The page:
Ten Nigerian athletes – most of whom are alternates who have not fulfilled the three mandatory OCT tests required – are in the process of taking their tests.

They must take the final tests one day before the competition. The process to get them tested has since been activated by the Athletics Federation of Nigeria (AFN).

The athletics team has moved into the Olympic Village from their training camp in Kizarazu and will be in action from day one of the competition with Okagbare leading Grace Nwokocha in the women’s 100m heats.

The mixed relay team will also be in action as the team strives to return to the podium 13 years after it last did at the Games of the XXIX Olympiad held in Beijing, China in 2008.

While Okagbare will be competing in the event for the third time since she made it to the final at the Games of the XXX Olympiad in London in 2012, Nwokocha, the fastest home-based athlete since Mercy Nku ran 11.04 seconds in 1997 in Benin, will be making her Olympics debut in Tokyo

Okagbare Wins 8th National 100M Title

Blessing Okagbare.
Blessing Okagbare.

 

Nigeria’s undisputed queen of the track, Blessing Okagbare has raced to victory in the women’s 100m events on the opening day of the 2021 National Olympic Games trial in Lagos.

Okagbare an Olympics, World, and Commonwealth Games medalist finished in 10.62 seconds finish to win the women’s 100m title and her eighth National title in the event. With the win, she pushed aside Endurance Ojokolo to become the second most decorated sprinter in the blue ribband race after Mary Onyali who won 11 titles.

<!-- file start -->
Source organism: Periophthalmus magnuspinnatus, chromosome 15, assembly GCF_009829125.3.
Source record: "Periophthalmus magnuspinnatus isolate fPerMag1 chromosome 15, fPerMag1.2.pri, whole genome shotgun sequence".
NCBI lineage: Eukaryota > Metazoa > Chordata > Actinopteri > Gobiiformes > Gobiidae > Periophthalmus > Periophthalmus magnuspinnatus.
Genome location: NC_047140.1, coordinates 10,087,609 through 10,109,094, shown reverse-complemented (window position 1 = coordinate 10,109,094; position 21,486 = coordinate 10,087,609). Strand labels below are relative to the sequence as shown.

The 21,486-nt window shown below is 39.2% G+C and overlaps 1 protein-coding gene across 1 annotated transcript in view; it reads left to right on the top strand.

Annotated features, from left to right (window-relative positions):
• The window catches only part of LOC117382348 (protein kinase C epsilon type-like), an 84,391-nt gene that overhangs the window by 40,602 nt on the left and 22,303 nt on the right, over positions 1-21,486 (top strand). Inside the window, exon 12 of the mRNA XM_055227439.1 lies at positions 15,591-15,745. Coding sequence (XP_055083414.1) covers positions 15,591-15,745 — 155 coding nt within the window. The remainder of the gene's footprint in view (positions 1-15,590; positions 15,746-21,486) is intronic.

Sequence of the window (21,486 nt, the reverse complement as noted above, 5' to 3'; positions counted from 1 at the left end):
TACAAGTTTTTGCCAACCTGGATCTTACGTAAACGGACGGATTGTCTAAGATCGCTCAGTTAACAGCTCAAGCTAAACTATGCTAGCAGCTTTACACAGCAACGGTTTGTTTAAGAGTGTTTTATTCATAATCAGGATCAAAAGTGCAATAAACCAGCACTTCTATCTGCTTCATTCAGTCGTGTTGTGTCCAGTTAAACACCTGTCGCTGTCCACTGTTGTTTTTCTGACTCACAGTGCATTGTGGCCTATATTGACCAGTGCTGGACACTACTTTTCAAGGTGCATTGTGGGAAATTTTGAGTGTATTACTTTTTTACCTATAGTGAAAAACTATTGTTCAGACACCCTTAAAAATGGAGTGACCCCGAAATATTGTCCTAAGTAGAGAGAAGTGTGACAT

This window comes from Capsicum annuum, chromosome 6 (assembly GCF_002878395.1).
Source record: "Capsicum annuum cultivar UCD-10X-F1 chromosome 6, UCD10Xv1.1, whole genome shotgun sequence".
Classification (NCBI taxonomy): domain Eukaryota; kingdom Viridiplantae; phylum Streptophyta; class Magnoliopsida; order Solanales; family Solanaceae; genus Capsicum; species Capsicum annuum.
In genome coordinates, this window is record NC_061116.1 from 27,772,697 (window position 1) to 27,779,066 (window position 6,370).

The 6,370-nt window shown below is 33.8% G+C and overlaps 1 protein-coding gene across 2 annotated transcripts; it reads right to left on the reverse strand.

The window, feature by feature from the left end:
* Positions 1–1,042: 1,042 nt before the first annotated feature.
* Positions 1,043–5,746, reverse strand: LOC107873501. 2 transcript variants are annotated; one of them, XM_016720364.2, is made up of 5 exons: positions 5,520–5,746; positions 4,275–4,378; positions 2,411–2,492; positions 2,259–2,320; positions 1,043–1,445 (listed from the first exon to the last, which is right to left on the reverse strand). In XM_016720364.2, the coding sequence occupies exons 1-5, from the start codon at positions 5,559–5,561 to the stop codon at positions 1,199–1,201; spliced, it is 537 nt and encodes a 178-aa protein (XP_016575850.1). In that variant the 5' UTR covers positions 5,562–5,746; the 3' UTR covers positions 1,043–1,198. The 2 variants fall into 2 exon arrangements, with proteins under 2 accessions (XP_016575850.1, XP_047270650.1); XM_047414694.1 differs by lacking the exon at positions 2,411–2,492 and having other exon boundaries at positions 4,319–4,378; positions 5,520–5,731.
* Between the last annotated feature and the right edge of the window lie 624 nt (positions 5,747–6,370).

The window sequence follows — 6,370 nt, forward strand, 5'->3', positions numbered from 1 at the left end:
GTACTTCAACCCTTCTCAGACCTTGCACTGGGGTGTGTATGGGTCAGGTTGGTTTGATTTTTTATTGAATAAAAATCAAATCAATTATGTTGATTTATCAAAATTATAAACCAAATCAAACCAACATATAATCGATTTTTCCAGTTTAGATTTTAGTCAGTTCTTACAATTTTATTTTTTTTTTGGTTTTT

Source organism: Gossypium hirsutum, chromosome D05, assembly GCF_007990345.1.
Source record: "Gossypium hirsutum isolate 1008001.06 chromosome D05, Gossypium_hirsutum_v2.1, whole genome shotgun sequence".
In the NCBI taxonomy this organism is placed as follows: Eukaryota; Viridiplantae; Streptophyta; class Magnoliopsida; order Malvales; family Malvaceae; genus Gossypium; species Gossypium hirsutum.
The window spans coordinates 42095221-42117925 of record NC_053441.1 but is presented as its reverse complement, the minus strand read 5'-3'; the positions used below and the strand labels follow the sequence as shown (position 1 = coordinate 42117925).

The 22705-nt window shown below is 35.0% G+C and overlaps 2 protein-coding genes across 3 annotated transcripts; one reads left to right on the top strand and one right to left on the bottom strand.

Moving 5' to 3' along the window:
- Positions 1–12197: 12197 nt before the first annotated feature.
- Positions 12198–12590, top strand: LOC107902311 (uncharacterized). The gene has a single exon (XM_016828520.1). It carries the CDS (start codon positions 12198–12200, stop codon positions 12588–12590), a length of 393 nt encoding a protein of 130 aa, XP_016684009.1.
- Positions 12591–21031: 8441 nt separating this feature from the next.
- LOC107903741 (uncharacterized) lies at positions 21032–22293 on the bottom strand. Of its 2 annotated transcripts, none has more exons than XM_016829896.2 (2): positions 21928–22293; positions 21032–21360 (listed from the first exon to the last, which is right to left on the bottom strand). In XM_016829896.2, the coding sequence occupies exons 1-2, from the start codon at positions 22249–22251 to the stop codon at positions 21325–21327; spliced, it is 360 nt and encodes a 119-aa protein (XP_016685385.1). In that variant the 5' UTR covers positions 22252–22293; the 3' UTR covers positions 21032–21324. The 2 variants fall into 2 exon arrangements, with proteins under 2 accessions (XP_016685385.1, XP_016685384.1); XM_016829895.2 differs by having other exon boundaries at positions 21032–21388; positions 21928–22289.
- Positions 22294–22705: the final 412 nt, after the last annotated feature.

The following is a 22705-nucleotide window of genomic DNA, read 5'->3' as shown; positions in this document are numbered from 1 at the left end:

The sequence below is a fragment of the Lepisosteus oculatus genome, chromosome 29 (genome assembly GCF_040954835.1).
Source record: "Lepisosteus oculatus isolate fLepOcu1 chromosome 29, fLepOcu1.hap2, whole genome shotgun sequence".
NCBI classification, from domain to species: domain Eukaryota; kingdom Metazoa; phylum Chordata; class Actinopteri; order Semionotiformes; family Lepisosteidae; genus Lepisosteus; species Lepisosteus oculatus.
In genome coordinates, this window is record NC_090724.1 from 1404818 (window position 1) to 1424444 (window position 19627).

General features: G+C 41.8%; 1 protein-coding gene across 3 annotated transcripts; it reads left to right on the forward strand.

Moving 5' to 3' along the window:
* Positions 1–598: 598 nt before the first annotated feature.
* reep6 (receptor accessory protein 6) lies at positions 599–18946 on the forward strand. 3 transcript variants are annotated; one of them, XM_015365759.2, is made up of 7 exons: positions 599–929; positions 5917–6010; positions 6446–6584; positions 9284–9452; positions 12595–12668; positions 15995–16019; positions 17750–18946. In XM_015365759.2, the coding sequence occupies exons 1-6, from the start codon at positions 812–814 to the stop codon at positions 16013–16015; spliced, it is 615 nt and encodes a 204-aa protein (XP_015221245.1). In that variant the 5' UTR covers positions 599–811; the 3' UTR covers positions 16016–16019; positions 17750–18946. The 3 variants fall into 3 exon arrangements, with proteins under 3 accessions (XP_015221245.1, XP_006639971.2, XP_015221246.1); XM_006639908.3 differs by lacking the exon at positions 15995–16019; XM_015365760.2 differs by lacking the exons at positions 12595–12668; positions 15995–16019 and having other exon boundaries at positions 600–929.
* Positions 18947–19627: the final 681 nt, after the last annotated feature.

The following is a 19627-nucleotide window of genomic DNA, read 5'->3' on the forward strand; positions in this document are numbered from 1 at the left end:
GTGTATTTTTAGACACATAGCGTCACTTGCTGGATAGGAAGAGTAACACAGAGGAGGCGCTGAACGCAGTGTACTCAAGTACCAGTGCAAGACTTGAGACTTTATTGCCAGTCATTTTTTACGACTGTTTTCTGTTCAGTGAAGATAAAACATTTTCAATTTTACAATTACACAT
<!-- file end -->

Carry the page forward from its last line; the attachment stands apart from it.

US-based athlete, Rosemary Chukwuma finished second in 11.07 while National Sports Festival winner, Grace Nwokocha finished third in 11.11 seconds to keep her fine form going.

In the semi-final heat, the experienced athlete showed fans what to expect in the final when she scorched to a 10.99 seconds finish.

Her 10.63 seconds result is the fastest time ever recorded in the national championship and the 2014 Commonwealth Games double sprint gold medal winner said she is in great form ahead of the delayed 2020 Olympic Games.

“I feel healthy, stronger and like the real Blessing Okagbare again. I am really happy that this time came down today, it will boost my confidence, my faith and trust in God. I just hope this same thing happens at the Olympics,” she said.

“I have been working on everything and I hope it counts at the big stage, that’s the Olympics. I was very disappointed at my last meet when I ran 11.2, I was like this is not me, so when they mentioned the trials, I said I am going to be there, not because I just want to run, but because I really want to compete and run well. But above all, I am healthier and when you have good health, the confidence will be there, and I am hoping for the best in Tokyo.

“I have to go to the Olympics, do better than I did, or better still replicate it, you might not need to run like this to win the Olympics, at the Games you just want to get to the finishing line.”

In the men’s category, with the absence of US-based Divine Oduduru and Raymond Ekevwo, the fans were looking up to the Edo 2020 Festival duo of Alaba Akintola and rave of the moment, Enoch Adegoke to win the trials.

Akintola however picked up an injury in the semis leaving Adegoke who raced home in a new 10.00 seconds personal best and also confirmed his place in Team Nigeria’s flight to the Olympics in Tokyo.

Adegoke thought he had made the 10.05 seconds entry standard in the semi-final but he was just one-hundredth of a second off the time as he was timed 10.06 seconds.

Blessing Okagbare Set To Make New Records At Commonwealth Games